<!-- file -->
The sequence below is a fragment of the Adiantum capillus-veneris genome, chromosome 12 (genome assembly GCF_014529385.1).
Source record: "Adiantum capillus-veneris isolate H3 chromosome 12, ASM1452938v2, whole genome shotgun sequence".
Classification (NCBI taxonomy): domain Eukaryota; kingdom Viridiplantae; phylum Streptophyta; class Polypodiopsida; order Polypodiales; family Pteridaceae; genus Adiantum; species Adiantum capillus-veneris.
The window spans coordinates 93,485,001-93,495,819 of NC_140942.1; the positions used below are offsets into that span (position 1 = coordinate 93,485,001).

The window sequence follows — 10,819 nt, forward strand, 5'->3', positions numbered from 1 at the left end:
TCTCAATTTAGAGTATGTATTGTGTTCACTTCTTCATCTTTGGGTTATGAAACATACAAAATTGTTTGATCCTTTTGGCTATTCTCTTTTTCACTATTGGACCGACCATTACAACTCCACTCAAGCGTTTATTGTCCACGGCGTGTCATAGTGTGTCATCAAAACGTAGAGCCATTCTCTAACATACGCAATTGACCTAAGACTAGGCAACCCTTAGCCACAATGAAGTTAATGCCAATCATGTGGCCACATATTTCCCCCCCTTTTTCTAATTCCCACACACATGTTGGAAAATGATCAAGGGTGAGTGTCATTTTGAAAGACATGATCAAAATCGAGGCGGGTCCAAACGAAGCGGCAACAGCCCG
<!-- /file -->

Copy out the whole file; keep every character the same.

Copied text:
The sequence below is a fragment of the Adiantum capillus-veneris genome, chromosome 12 (genome assembly GCF_014529385.1).
Source record: "Adiantum capillus-veneris isolate H3 chromosome 12, ASM1452938v2, whole genome shotgun sequence".
Classification (NCBI taxonomy): domain Eukaryota; kingdom Viridiplantae; phylum Streptophyta; class Polypodiopsida; order Polypodiales; family Pteridaceae; genus Adiantum; species Adiantum capillus-veneris.
The window spans coordinates 93,485,001-93,495,819 of NC_140942.1; the positions used below are offsets into that span (position 1 = coordinate 93,485,001).

The window sequence follows — 10,819 nt, forward strand, 5'->3', positions numbered from 1 at the left end:
TCTCAATTTAGAGTATGTATTGTGTTCACTTCTTCATCTTTGGGTTATGAAACATACAAAATTGTTTGATCCTTTTGGCTATTCTCTTTTTCACTATTGGACCGACCATTACAACTCCACTCAAGCGTTTATTGTCCACGGCGTGTCATAGTGTGTCATCAAAACGTAGAGCCATTCTCTAACATACGCAATTGACCTAAGACTAGGCAACCCTTAGCCACAATGAAGTTAATGCCAATCATGTGGCCACATATTTCCCCCCCTTTTTCTAATTCCCACACACATGTTGGAAAATGATCAAGGGTGAGTGTCATTTTGAAAGACATGATCAAAATCGAGGCGGGTCCAAACGAAGCGGCAACAGCCCG